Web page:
2022 has already been a challenging year for crypto. Many hoped the easing of pandemic-related restrictions would help revive the market. Unfortunately, this has not really been the case yet. But few might have imagined the latest crypto crash would involve stablecoins, which play a vital role (especially within the DeFi sector). Stablecoins have long been heralded for their stability by traditional and crypto investors due to their peg with a tangible asset.
In mid-May 2022, the TerraUSD (UST) stablecoin lost its $1 peg to the dollar and went into free fall. Once ranked among the top ten most valuable cryptocurrencies, the coin was trading at a fraction of a cent on Mar 14th. Likewise, the sister Terra (Luna) coin, which traded at nearly $120 in April, also plunged to a fraction of a penny by May 14th.
The collapse of TerraUSD led many on the Internet to post stories of vanished fortunes. One Reddit user said they’d “lost over $450,000.” Another investor soberly described how they would “lose my home soon.”
Terraform Labs CEO Do Kwon pitched a recovery plan that includes a restart of the Terra blockchain to create 1 billion tokens for distribution among UST and LUNA holders.
“While UST has been the central narrative of Terra’s growth story over the last year, the Terra ecosystem and its community is what is worth preserving,” Kwon noted.
The news surrounding TerraUSD and Luna has understandably led some unfamiliar with cryptocurrency to read up on stablecoins out of curiosity about how the unique digital asset actually works. Let’s run through an overview of the stablecoin market and how they are being used today.
What Are Some Other Stablecoins Besides TerraUSD?
The stablecoin market has actually kept growing even as many other cryptocurrencies have slid down in price. In early April 2022, the stablecoin market was valued at about $190.1 billion. The market capitalization rested at just about $38 billion in late February 2021.
The largest stablecoin by a large margin is Tether (USDT). It had an $82.6 billion market valuation in April 2022. Other leading stablecoins include USD Coin (USDC), the Gemini Dollar (GUSD), and MakerDao’s DAI. Many stablecoins are pegged 1:1 to a fiat currency, while some are backed by a basket of other digital currencies as collateral.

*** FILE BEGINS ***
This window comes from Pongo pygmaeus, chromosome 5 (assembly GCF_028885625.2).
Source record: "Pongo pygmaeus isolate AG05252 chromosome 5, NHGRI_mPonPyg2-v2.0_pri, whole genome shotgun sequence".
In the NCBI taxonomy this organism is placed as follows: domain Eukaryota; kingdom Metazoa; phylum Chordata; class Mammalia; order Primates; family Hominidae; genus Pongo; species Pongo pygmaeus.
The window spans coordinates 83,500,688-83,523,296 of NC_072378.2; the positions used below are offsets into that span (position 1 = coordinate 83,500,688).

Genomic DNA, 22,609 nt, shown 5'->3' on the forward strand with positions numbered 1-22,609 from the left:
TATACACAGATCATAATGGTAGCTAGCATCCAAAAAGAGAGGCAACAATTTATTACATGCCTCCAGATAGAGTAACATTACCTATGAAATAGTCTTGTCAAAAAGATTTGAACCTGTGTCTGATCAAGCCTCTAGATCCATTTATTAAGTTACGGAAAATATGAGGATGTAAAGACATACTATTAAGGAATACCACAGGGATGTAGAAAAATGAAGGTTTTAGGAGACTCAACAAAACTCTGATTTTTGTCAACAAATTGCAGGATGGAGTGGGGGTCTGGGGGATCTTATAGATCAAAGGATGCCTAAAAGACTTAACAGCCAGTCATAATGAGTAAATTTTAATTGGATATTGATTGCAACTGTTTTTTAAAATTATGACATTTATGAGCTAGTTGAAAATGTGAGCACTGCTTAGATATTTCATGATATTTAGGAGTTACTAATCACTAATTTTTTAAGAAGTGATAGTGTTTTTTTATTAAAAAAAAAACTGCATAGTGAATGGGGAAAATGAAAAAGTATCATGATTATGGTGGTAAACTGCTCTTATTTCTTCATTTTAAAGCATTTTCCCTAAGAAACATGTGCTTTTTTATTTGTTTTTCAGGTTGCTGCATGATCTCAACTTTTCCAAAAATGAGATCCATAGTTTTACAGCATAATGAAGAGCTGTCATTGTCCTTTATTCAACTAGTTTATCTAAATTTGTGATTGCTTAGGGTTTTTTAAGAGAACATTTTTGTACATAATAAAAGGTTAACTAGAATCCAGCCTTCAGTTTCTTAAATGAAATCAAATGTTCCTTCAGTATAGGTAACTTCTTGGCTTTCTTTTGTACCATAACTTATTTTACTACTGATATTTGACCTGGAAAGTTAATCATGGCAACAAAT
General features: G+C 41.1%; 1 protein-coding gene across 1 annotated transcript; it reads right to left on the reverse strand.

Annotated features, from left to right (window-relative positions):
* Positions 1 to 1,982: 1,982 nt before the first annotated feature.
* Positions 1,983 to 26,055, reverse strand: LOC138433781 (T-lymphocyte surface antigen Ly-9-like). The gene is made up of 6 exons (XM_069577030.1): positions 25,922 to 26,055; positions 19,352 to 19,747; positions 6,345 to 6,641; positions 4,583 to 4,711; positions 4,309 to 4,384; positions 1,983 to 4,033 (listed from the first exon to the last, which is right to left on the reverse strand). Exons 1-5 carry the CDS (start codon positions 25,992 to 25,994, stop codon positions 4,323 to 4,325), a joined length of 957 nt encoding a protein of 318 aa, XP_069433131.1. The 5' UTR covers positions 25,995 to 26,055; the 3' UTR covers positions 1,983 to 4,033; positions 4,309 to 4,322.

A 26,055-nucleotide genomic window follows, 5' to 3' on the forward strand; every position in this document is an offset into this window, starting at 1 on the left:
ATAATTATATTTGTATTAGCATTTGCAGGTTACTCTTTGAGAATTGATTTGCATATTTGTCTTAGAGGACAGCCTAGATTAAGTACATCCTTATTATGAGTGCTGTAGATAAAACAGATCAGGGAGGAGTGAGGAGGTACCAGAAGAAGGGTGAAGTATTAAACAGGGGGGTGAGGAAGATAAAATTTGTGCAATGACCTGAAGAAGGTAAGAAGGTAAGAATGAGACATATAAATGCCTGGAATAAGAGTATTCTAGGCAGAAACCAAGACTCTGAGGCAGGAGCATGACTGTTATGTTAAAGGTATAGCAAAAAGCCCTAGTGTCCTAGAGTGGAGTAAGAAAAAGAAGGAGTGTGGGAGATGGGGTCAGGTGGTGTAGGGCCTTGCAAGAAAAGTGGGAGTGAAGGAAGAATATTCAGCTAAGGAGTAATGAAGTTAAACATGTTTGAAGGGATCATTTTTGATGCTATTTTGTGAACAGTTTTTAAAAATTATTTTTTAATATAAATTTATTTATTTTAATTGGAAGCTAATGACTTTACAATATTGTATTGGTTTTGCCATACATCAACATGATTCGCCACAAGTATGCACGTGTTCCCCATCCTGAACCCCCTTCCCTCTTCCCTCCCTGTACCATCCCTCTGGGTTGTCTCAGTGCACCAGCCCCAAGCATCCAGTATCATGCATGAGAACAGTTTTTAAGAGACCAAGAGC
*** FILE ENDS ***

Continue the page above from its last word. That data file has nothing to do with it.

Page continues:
Others rely on algorithms to automatically increase and decrease supply to keep the price steady. Still, some stablecoins are collateralized with physical assets like gold or silver.
What Makes Stablecoins So Useful?
Stablecoins have gained prominence because they can theoretically be trusted more than other coins. In addition, they are governed by a central authority who, again, theoretically, has enough assets in reserve to peg the coin.
This does require a degree of trust by coin holders that sometimes is not followed through by the issuer.
For example, Tether had to pay a $41 million fine in 2021 after the US Commodity Futures Trading Commission ruled the stablecoin’s makers had misrepresented that they had “sufficient US dollar reserves” to back every Tether token between June 2016 and February 2019.”
A growing number of businesses have been accepting stablecoins. Doing so can eliminate paying processing fees to traditional payment solution providers. In addition, individuals sending money via remittance to family or friends in other countries have also turned to stablecoins to avoid paying often-expensive cross-border banking fees.
Stablecoin lending can also be very high-yielding, which is especially beneficial for millions across the world without a traditional bank account.
How Can I Buy Stablecoins?
Many stablecoins can be purchased on Bitcoin ATMs or from an online cryptocurrency exchange. Crypto users will need to have a wallet to store coins like if they bought any other type of digital currency. It’s also crucial for any stablecoin buyer to be sure the wallet they rely on will support the coin they’re looking to buy. We recommend ByteWallet for simple, safe, and secure cryptocurrency wallets and better banking services